the news subdirectory, and from many other archive servers world-wide.

xrn is an X11-based interface to NNTP that was written by Rick
Spickelmier and Ellen Sentovich (UC Berkeley).  The current version is
6.15.  xrn supports many features, including sorting by subject,
user-settable key bindings, graceful handling of NNTP server crashes,
and many of the features of rn (including KILL files and key bindings
similar to rn).  xrn is actively supported by the authors with bug
fixing and feature addition support from many of the users.  xrn can
be retrieved from most of the popular FTP sites (,, and is on the X11R4 distribution from
MIT (in the contrib section).

There are two popular macro packages named "GNUS" and "Gnews" that can
be used with the GNU Emacs text editor.  These allow reading,
replying, and posting interaction with the news from inside the Emacs
text editor.  Client code exists to get the articles using NNTP rather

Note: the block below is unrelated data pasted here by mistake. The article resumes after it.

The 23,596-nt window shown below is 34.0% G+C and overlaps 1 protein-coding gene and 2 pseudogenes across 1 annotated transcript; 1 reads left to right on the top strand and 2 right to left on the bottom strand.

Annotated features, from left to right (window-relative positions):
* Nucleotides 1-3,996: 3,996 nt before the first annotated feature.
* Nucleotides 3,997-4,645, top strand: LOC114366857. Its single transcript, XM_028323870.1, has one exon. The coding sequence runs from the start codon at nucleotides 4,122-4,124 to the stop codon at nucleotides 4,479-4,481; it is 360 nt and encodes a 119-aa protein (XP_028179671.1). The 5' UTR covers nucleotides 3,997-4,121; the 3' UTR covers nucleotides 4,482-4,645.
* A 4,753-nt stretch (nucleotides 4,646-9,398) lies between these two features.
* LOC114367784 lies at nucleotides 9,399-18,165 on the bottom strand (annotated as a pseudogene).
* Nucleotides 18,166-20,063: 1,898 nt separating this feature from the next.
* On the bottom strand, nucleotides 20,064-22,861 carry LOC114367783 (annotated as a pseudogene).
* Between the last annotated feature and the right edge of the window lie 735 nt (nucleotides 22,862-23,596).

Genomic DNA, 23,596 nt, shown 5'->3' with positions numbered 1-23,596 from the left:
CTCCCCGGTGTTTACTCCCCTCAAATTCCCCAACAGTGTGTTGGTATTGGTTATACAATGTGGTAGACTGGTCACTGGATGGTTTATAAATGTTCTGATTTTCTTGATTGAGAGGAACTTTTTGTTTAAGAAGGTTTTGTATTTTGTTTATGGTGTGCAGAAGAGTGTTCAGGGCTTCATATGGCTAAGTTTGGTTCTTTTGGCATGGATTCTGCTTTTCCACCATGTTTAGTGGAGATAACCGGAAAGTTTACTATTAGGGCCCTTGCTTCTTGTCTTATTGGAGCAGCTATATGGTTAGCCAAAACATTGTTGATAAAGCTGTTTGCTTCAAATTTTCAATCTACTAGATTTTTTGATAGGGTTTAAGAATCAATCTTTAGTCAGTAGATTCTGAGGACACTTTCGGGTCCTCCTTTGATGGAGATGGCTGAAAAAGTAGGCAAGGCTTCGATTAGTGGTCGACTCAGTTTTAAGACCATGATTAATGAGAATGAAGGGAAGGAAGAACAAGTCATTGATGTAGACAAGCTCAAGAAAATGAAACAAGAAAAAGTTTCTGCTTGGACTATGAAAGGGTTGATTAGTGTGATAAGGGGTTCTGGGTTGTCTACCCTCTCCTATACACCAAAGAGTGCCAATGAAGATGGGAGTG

than from a local disk.  Copies can be found on most archive sites
that carry the GNU archives.

"nn" is yet another reader interface, developed by Kim F. Storm of
Texas Instruments A/S, Denmark, and released in 1989.  nn differs from
the traditional readnews and vnews by presenting a menu of article
subject and sender-name lines, allowing you to preselect articles to
read.  nn is also a very fast newsreader, as it keeps a database of
article headers on-line.  (I.e. it trades space for time.  A good rule
of thumb is that the nn database size is 5%-10% of your news spool.
So up to 110% of your news spool is the amount of space news and the
nn database will take.)  The current version of nn is 6.4.16.  nn can
be obtained via anonymous FTP from,, or various other sites; European sites should
request the sources from their nearest backbone site.